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Home > Newspaper Articles > 1956 > August 6 1956. Lakeland, FL.
CONCERT DATE: August 6 1956. Lakeland, FL.
The Cool Cat In A Cadillac
Elvis Presley Waited For a Long Time To Get His First Emblem Of Success
by Elvalee Donaldson
July 31, 1956
The coolest cats drive Cadillacs-or at least the craze seems to be headed that way with Elvis Presley, giant of rock n roll, leading the parade with his collection.
Presley, who will be in Lakeland Monday with his sensational mixture of sex and rhythm, owns four Cadillac's, a three-wheeled Messerschmidt sports car and a motorcycle. He says simply, "You might say cars are my hobby".
At 21, that's a fancy collection for any hobby man's books.
Elvis and his mother both learned to drive at the same time, when he was only 9 years old. At first he drove around the yard of their Tupelo, Miss. Home and then he and mother ventured out on back roads.
Stopped in Time
Mrs. Presley remembers only one tense moment from her son's driving. "We were parked facing a store and Elvis mistook forward for reverse and dropped the clutch. The car shot right up onto the curb and I thought we were going on through the store window, but Elvis kept his head and stopped it. He insisted on backing it into the street, too."
When he was almost 17 he applied for his driver's license and had no trouble passing the test. After that he wanted to drive all the time. His father recalls once that he used his last 15 cents to put more gas in the family's '43 Lincoln.
On his first date, when he was 14 year old; Elvis and Bonnie Jean walked over to her house for dinner and then to the movies.
Now, his dates have their choices of four Cadillac's-a canary yellow convertible, a pink Fleetwood sedan, a blue limousine and a light purple Eldorado.
Lost By A Sideburn
Although he didn't win first place he participated in the Road-E-O sponsored b the Junior Chamber of Commerce when he was a senior in high school. He had his picture in the paper changing a tire. The school principal reported at the assembly that Elvis "lost by a sideburn."
He bought his first Cadillac after his first record became a hit. His former manager reported that the first night Elvis had the car he "was so happy he sat up all night at a hotel room window, just looking at it."
That same car brought him nearer tragedy than he's ever been. He and a girlfriend were headed for Texarkana, where Elvis was scheduled for a show. The car caught fire, apparently from a dragging hand brake.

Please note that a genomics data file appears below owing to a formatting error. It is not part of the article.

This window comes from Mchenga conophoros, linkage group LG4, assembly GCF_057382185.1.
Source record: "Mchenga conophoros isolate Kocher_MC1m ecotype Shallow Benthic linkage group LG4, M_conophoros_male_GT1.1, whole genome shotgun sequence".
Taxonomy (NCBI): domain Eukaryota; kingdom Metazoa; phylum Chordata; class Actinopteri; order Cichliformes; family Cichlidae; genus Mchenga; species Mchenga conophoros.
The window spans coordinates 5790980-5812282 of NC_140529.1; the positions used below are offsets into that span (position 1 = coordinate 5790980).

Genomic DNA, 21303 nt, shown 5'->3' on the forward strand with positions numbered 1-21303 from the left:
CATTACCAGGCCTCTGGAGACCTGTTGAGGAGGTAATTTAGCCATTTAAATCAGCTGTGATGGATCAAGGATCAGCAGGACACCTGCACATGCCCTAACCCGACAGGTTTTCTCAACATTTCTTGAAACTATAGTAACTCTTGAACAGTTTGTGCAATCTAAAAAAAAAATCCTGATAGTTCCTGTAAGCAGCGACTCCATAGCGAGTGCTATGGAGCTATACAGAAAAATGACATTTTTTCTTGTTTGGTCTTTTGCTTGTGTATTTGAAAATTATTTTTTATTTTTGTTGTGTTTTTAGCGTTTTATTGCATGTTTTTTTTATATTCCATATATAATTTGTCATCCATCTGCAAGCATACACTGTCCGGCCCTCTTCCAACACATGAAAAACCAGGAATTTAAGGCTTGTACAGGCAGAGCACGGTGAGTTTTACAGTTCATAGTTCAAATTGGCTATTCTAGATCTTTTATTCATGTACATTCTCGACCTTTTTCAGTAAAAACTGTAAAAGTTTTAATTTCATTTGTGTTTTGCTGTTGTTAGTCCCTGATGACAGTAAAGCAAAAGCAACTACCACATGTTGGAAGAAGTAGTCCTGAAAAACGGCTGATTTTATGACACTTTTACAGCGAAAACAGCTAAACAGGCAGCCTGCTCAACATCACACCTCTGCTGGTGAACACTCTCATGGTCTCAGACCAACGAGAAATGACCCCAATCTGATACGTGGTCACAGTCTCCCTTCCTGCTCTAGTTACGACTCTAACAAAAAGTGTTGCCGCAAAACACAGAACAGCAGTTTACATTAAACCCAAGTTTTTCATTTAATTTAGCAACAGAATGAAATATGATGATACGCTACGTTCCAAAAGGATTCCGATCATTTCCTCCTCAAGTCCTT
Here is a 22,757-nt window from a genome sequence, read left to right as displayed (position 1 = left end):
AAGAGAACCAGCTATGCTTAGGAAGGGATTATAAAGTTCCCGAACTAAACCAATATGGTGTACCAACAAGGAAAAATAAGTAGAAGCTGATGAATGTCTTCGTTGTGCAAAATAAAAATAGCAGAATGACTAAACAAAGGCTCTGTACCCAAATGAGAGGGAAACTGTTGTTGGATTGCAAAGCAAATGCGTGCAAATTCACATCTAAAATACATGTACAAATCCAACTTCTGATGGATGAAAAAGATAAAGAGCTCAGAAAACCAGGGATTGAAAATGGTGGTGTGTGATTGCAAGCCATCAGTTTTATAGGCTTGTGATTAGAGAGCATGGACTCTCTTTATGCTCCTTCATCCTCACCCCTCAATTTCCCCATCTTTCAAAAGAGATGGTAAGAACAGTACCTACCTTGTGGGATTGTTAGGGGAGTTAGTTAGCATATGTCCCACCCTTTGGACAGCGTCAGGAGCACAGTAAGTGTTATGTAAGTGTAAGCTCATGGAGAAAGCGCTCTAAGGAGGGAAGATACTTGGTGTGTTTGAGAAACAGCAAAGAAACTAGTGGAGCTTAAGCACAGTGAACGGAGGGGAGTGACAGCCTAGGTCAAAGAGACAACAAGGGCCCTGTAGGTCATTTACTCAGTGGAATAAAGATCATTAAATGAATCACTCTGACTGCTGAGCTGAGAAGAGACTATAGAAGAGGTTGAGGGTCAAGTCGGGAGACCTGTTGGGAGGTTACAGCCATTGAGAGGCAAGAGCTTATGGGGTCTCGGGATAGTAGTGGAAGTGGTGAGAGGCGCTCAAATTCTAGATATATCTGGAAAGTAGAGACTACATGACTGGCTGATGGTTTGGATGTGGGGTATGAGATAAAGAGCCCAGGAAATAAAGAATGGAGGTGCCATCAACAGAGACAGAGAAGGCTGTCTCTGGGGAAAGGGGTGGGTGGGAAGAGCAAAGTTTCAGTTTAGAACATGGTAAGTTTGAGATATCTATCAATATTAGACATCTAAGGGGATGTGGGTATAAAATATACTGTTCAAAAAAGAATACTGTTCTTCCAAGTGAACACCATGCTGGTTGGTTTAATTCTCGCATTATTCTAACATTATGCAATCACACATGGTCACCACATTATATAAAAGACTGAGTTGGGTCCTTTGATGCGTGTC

Car Is Destroyed
Elvis paid no attention when a truck driver pointed and honked but when another car overtook him the occupants were able to shout and point until he noticed the rear of the car burning. Elvis was finally pulled away from the fire. The car, his first, was destroyed.
For his parents, Elvis bought a $40,000 ranch home in the best section of Memphis and had a swimming pool built in the back yard. The sage green house is trimmed with white and has three bedrooms, a game room, a sitting room, dining room and living room.
The furnishings are a combination of modern and traditional.
"Elvis is always buying something for the house when he's out on one of his trips. His latest is lamps. He's bought me so many lamps that I have to put some of them away and take turns using them. If ever there was a boy who cares about his home, it's Elvis," said his mother.
Right now, although Elvis likes girls, his main loves are cars and his parents. He does okay by both.
Note: Tomorrow Miss Donaldson will tell LEDGER readers another chapter in the rise of America's 21 year-old top rock n roll singing star.
Elvis Presley, rock n roll great, will be in Lakeland Aug. 6 and will give three personal appearances at the Polk Theater. The shows are scheduled for 3:30, 7 and 9 p.m.
Advance tickets sales will begin this Saturday at the theater box office. The tickets will sell for $1.25 until the day of the performance, when they will be $1.50. No standing room will be sold.
Tickets will be for specific performances and the house will be cleared after each show.
Arrangements for Presley's Lakeland visit were made by Ed Smith, city manager for Florida State Theaters.
Courtesy of Kurt Hinkle